Patricio Maya:

Exactly. Yep.

Emma Dhesi:

So did you go on to study writing? Or did you just kind of come into it more gradually?

Patricio Maya:

I Well, I started reading a lot. You know, I started studying film. That's right. That's my major was film. And I sort of, in a way I kind of lied to myself. I students outside of that film school one day and and I said You know, I'm gonna major in English for a little bit, just so that I can learn how to tell stories, you know, because I felt like I didn't know how to tell a story. A lot of my films were sort of experimental or something and then I said, Okay, I'm going to take that little break. And in that little break, turned into like a bachelor's degree in English literature, and Master's in art criticism, and so on.

Emma Dhesi:

It's funny how it's always the scenic route that I speak to so many writers, and very few, take that direct path, most do other things in between and kind of end up finding themselves that their true calling those amusing. That takes us a while. Yeah. We're going to talk about your novel in a minute, because that's your first published novel, but you've you have been previously published, but it's more poetry and personal essay, I think, is that right?

Patricio Maya:

Exactly, exactly. And, but all of that feeds into the novel, you know, looking at the novel, I think there's a big sort of direct line fact that can trace the novel writing to a particular essay that I wrote when I was merely 20s. Where I blurred the lines between narrative and essay. And that was the point of like, Oh, my God, that's my voice. And after that, it was like, yeah, this is my first published novel, but I have another novel that I wrote that will be published next year. But you know, after that kind of very key moment, it just kind of blew up and I started writing, you know, non stop.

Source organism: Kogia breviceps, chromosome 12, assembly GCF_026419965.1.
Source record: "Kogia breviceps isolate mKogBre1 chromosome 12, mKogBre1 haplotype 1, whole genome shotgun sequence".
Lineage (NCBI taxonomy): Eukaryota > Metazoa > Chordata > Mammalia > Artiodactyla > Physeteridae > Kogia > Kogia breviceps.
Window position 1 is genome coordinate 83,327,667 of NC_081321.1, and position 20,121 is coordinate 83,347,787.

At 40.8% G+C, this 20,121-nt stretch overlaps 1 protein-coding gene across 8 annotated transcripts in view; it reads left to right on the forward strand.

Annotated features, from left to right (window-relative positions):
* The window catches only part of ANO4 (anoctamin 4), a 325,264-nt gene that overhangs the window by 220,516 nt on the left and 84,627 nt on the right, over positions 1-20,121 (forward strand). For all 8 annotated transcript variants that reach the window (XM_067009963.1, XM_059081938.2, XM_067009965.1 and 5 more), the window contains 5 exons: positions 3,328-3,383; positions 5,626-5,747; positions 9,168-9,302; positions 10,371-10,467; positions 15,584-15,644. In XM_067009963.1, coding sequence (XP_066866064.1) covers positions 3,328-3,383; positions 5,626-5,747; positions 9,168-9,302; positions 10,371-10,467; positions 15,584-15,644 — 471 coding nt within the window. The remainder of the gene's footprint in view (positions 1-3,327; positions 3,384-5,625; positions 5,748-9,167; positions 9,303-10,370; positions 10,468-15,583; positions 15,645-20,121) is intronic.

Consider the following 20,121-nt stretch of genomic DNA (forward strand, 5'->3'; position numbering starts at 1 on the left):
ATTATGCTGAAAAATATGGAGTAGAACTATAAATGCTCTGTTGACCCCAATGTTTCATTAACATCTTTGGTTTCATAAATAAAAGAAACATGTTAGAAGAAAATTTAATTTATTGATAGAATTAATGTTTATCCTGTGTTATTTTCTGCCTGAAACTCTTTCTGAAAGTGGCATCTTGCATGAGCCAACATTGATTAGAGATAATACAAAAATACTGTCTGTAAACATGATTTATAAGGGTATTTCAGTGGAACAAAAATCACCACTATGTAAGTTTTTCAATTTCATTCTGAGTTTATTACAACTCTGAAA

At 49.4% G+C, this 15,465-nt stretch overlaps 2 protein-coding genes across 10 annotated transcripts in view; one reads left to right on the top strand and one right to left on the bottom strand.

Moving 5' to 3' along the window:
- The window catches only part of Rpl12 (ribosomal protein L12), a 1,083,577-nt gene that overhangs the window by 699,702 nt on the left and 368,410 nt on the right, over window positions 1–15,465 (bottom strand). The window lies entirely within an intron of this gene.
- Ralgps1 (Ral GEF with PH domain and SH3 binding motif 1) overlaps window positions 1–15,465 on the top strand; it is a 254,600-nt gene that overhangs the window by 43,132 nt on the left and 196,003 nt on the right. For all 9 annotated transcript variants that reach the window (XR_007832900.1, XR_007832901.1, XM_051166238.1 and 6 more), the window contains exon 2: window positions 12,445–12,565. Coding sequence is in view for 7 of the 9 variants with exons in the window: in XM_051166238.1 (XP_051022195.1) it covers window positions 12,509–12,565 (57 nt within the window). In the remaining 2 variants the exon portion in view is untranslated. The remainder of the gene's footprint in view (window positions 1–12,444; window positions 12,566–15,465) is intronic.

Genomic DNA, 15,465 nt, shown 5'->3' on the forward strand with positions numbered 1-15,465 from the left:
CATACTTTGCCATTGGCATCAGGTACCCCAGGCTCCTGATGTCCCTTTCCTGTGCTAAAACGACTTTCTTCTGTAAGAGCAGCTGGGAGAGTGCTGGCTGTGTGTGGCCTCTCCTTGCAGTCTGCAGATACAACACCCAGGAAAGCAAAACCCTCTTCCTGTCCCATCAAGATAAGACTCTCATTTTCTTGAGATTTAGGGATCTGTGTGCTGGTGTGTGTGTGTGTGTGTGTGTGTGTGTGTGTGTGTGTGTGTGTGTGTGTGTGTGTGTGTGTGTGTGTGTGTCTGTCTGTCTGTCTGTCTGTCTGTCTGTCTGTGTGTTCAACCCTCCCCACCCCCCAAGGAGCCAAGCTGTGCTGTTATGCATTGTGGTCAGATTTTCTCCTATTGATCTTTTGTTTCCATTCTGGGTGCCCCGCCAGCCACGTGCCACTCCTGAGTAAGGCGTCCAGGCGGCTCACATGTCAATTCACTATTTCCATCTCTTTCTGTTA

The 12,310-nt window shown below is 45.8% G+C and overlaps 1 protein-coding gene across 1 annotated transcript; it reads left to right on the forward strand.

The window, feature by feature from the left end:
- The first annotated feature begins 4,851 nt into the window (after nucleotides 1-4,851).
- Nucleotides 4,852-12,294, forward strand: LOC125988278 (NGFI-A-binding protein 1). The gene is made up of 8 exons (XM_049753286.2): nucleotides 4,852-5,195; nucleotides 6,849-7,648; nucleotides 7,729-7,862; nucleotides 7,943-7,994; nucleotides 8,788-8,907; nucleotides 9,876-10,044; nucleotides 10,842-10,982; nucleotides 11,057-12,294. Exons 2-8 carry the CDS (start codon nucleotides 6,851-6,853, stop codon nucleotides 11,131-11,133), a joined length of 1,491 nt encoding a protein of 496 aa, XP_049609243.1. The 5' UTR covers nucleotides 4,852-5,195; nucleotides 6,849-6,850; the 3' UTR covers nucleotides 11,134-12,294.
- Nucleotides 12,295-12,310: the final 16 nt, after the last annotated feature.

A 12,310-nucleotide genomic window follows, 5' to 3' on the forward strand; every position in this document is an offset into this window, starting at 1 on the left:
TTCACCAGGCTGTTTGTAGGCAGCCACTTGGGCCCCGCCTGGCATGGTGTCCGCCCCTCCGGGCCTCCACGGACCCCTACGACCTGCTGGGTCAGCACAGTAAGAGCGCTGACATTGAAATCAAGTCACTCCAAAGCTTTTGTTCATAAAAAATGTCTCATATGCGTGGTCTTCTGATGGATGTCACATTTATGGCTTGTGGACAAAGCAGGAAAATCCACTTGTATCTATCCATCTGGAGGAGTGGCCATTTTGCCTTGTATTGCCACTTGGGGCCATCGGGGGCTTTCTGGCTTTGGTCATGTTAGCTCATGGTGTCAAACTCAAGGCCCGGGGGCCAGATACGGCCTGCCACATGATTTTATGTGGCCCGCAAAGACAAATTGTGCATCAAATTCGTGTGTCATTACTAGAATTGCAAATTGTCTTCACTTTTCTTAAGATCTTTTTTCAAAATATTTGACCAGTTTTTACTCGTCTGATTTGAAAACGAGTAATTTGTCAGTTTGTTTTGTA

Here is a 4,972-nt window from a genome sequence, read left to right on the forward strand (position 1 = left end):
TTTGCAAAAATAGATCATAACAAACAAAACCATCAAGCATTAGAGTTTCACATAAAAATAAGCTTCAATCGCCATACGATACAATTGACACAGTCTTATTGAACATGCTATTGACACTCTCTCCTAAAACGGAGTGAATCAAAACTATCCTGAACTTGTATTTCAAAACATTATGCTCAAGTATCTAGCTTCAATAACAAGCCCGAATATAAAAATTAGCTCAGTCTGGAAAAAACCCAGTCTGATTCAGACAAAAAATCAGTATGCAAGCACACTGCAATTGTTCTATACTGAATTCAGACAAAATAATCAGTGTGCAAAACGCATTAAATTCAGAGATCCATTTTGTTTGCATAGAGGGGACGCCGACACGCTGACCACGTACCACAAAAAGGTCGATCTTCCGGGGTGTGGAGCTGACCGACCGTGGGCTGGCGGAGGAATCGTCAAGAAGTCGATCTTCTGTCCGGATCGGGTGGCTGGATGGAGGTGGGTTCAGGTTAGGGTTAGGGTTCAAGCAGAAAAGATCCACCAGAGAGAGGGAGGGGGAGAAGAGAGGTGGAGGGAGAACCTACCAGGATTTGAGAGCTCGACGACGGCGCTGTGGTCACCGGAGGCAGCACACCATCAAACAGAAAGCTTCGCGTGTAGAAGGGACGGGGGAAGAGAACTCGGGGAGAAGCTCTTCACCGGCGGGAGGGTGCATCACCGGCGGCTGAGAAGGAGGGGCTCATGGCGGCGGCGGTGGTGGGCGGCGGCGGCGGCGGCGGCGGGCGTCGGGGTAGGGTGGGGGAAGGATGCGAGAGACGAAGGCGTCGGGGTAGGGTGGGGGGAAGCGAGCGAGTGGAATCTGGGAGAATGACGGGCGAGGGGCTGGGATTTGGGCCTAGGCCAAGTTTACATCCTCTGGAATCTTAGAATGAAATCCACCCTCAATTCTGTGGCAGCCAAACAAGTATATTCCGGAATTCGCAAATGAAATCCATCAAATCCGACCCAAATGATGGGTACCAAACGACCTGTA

Emma Dhesi:

It's lovely. When that happens, the news gets you and you just go with it.

Patricio Maya:

And then you read it, and people read it. And they say, like, oh, it sounds it doesn't sound like you're trying to be anyone else. You know, it's normal. When you're young, I think to kind of emulate your heroes, you know, I've been through so many phases of trying to sound like Joan Didion trying to sound like, you know, Garcia marquez is trying to sound like these trends. And then but you know, all of that feeds into your own life. Voice. And once you have that, it's a matter of, if I could tell you a quote, Joan Didion from I just mentioned, she said, What is a novel, but a point of view? You know, so a point of so if you have that point of view that voice, then you just start telling the stories that that's what your life kicks in, I think, you know, you'd have you've had experiences. And most of all of us have experiences, right? So then, but once you have that angle, and that town, then it just takes off. So you know, to beginning writers Don't be patient because you'll find it if you look for it carefully.

Emma Dhesi:

Good advice there. Yes. Don't be impatient. I like it. So tell us about your novel that came out earlier this year and me if memory serves me, right, and I always say it wrong. Reaggeton Cruise is that right?

Patricio Maya:

Think of reggae, reggae? Right. So reggae music is similar g o n which reggae reggaeton would be that kind of Caribbean Hispanic way of, you know, stating in that kind of music that we all know the Bob Marley music except with tones with that hip hop influences. And like Latin partitions, reggaeton, reggaeton cruise.

Emma Dhesi:

Reggaeton Cruise. Cool, I've got a little bit of education there and music. Good. So I came out earlier this year, and I, you mentioned just a brief a little bit before that the novel idea came out of something you've previously written. So how did that evolve and become into the novel? It is no, no, even you know, where did the idea of that original short piece come from?

Patricio Maya: